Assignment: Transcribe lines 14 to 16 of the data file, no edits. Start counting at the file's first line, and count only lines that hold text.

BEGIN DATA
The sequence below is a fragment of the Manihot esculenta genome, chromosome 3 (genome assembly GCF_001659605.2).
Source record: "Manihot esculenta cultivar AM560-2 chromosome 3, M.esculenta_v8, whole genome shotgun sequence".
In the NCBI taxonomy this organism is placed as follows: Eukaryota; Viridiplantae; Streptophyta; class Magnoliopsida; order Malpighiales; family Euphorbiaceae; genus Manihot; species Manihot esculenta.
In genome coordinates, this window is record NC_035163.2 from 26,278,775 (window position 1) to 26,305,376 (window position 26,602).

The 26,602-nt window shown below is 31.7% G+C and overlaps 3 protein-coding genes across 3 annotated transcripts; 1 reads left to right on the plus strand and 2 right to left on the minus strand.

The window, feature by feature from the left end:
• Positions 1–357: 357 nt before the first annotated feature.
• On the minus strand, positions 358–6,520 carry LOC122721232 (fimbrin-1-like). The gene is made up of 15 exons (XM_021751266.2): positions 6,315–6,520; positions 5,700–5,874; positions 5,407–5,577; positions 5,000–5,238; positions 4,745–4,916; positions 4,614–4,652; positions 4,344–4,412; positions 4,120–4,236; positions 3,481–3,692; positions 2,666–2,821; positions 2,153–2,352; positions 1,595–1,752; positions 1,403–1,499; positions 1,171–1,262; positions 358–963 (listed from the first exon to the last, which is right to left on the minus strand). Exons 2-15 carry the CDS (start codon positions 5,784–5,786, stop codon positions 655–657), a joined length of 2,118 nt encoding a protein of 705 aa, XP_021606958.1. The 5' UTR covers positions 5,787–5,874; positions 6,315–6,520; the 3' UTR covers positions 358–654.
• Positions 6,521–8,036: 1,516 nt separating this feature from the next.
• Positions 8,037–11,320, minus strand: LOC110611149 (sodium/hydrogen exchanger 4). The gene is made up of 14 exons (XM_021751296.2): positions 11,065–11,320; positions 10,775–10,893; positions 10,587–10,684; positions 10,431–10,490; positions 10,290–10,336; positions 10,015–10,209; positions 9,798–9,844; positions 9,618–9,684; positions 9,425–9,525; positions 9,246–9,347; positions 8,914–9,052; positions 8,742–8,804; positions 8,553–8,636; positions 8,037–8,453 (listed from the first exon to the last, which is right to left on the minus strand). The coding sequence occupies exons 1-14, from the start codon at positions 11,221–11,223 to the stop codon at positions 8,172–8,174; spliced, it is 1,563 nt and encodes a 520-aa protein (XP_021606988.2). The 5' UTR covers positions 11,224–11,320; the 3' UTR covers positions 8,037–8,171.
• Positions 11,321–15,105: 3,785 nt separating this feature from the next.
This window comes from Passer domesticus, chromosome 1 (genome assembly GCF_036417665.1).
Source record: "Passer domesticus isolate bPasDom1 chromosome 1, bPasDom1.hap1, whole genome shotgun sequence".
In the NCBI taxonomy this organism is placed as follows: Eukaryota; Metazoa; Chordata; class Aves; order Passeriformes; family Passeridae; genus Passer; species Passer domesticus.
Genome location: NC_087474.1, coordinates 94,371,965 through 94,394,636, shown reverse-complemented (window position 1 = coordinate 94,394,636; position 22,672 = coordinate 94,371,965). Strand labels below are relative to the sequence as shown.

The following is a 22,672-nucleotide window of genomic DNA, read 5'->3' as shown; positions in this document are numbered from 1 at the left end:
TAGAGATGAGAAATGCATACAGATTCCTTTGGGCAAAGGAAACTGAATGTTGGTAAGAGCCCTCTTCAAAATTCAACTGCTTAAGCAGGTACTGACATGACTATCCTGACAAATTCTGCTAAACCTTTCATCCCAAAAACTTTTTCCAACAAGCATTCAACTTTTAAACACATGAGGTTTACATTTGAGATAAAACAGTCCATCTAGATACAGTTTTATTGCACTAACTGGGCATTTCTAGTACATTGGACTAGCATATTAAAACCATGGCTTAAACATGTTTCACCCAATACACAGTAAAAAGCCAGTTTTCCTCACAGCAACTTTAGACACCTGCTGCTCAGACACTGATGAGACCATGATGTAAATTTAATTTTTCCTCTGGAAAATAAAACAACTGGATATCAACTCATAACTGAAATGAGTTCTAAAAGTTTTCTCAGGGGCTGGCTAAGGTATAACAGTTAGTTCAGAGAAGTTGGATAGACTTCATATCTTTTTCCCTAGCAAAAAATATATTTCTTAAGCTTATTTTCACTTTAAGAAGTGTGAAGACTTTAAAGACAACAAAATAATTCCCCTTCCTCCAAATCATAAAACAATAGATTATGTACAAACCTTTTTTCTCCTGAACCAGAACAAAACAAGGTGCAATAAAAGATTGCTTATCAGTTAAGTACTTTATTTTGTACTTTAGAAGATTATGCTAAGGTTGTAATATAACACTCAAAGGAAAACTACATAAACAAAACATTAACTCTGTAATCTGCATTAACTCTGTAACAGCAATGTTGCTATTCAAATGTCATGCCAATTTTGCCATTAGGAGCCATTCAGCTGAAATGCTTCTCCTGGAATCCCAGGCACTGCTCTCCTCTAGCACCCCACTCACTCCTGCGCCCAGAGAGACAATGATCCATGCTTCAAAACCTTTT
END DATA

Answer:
In the NCBI taxonomy this organism is placed as follows: Eukaryota; Metazoa; Chordata; class Aves; order Passeriformes; family Passeridae; genus Passer; species Passer domesticus.
Genome location: NC_087474.1, coordinates 94,371,965 through 94,394,636, shown reverse-complemented (window position 1 = coordinate 94,394,636; position 22,672 = coordinate 94,371,965). Strand labels below are relative to the sequence as shown.

The following is a 22,672-nucleotide window of genomic DNA, read 5'->3' as shown; positions in this document are numbered from 1 at the left end: